Keyless entry devices allow car owners to lock and unlock car doors, activate an alarm, and even remote start the engine, all without turning a key. As convenient as these devices are, they can be a huge pain if they don't work, behave in unexpected ways or compromise the security of your car.
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Many problems with keyless entry devices stem from programming issues. Like a universal remote control, key fobs are programmed with special codes that are designed to communicate only with your unique auto. Cars are usually sold with keyless entry systems preprogrammed, but often resale vehicles lack the original keyless fob, so an aftermarket one needs to be purchased. Installing and programming these can be tricky, but closely following manufacturers' instructions should ensure smooth reprogramming.
Often the cause of many problems related to responsiveness between your car and fob are weak or dead batteries in the remote device. The drain on these devices is minimal, so batteries can last for years, meaning users can be caught off guard when they die. Most keyless entry devices run on watch batteries, but before purchasing replacements, check the required size and voltage by carefully unscrewing the rear casing and removing the original battery.
Sometimes keyless entry systems can act in unwanted ways. For example, the panic alarm may go off when the door unlock button is pressed. This unwanted behaviour is typically caused by a short circuit or wiring problem, and can sometimes be the result of the device getting wet or otherwise broken. Rather than attempting to troubleshoot the device, owners can order a replacement from their dealer or manufacturer, sometimes even after warranties have expired. Many aftermarket companies sell replacement key fobs as well.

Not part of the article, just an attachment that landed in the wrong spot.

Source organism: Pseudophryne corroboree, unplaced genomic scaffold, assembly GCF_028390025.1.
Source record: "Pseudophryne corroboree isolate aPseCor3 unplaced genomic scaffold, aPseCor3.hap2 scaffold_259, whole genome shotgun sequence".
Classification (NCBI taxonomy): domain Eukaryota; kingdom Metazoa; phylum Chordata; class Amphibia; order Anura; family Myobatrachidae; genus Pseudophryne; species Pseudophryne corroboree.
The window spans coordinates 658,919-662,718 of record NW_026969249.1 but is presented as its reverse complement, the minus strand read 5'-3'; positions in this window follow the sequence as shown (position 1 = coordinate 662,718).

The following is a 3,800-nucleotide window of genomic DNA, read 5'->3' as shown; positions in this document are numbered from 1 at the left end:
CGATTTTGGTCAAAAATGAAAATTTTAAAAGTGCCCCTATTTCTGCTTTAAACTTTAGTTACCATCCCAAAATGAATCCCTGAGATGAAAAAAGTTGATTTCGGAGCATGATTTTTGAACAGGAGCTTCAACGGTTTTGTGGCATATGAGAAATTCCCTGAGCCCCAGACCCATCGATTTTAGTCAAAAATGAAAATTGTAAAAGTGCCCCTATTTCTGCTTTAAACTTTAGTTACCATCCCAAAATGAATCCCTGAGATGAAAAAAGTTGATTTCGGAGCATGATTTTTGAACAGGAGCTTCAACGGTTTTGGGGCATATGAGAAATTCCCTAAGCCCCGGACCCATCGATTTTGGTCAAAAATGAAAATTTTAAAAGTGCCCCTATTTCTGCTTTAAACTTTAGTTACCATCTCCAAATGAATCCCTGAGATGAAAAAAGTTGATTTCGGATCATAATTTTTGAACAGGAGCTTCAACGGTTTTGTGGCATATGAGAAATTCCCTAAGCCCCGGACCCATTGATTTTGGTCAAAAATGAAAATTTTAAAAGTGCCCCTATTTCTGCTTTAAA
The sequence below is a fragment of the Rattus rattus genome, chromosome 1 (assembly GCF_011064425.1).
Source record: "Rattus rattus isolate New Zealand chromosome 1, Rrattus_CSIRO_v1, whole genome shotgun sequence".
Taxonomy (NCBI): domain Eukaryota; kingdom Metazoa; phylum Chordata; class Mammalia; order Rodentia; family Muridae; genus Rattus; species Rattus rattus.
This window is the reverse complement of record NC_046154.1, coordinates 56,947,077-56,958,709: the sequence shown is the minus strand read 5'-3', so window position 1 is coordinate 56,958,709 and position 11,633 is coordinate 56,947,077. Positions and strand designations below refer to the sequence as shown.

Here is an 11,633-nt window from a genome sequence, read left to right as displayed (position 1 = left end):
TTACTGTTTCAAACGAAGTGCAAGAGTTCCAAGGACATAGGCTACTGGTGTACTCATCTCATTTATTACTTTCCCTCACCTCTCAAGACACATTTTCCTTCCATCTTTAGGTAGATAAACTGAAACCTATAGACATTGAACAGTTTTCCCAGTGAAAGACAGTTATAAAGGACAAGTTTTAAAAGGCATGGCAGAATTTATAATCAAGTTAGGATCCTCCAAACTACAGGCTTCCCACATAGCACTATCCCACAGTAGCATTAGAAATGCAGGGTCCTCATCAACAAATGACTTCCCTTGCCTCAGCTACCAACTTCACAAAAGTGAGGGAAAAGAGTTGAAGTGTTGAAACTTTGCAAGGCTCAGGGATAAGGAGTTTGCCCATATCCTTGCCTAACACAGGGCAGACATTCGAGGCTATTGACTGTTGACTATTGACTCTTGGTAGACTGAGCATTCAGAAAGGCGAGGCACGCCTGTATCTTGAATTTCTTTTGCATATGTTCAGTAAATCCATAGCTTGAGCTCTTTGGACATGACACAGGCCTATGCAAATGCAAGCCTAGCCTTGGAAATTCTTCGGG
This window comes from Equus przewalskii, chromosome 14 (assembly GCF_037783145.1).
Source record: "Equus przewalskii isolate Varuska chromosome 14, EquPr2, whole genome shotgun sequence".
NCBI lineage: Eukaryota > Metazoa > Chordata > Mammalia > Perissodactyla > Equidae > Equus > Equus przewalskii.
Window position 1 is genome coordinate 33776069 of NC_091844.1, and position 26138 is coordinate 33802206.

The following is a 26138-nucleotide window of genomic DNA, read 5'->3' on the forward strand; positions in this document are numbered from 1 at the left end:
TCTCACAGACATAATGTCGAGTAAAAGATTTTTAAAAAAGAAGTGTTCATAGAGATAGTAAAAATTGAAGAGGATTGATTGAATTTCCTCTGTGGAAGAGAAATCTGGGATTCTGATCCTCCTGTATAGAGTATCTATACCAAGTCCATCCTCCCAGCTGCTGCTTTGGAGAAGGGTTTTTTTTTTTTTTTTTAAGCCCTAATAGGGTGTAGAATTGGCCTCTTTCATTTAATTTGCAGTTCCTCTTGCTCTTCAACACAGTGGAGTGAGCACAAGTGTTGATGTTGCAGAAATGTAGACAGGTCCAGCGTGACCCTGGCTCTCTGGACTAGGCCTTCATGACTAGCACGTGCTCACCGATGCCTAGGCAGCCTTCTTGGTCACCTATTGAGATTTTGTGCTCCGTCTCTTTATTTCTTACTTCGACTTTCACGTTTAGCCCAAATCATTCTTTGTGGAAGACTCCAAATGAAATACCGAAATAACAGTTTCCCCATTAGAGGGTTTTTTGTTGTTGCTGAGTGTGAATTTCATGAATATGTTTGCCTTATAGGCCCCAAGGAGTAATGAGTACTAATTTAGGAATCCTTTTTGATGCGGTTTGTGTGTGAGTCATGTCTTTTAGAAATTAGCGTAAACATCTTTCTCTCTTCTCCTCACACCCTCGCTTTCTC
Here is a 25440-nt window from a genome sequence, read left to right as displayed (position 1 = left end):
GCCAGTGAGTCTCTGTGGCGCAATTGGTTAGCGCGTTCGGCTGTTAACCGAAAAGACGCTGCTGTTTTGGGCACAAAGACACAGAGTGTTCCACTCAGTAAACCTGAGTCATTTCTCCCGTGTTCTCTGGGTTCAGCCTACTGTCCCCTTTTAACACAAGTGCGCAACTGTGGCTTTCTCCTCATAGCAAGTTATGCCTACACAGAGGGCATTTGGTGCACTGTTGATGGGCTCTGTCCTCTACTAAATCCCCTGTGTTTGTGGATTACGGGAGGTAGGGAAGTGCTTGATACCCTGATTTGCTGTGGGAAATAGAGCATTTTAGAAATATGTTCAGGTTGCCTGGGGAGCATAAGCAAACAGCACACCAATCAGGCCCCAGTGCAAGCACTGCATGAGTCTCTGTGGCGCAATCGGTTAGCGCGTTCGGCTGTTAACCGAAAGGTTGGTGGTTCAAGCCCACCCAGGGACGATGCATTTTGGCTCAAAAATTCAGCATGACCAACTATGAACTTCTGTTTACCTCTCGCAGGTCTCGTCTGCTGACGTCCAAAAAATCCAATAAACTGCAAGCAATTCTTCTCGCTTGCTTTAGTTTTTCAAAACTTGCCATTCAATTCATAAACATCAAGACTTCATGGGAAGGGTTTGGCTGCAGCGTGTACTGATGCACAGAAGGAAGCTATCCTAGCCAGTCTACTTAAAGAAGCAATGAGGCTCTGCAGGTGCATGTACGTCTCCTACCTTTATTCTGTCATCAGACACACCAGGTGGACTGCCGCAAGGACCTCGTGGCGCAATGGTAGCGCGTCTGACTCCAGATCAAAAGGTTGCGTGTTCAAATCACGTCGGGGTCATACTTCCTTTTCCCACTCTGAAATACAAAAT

Hacking and Insecurity
The vast majority of remote entry devices utilise microchip technology called KeeLoq, which generates over 18 billion unique programming codes designed to ensure your key fob works for your car only. Hackers are becoming increasingly adept at discovering ways to hack these codes, to find out ways to use a car owner's remote entry system to steal his or her car. This issue is fairly rare at present, but the increase in everyday wireless devices has created this new avenue for thieves.
One of the most common dangers of keyless entry systems is the ease with which thieves can locate cars to steal. The same way an owner can press the door lock button to sound the audible alarm chime to locate his car in a crowded car park, so too can a car thief if he gets his hands on a remote access key fob.
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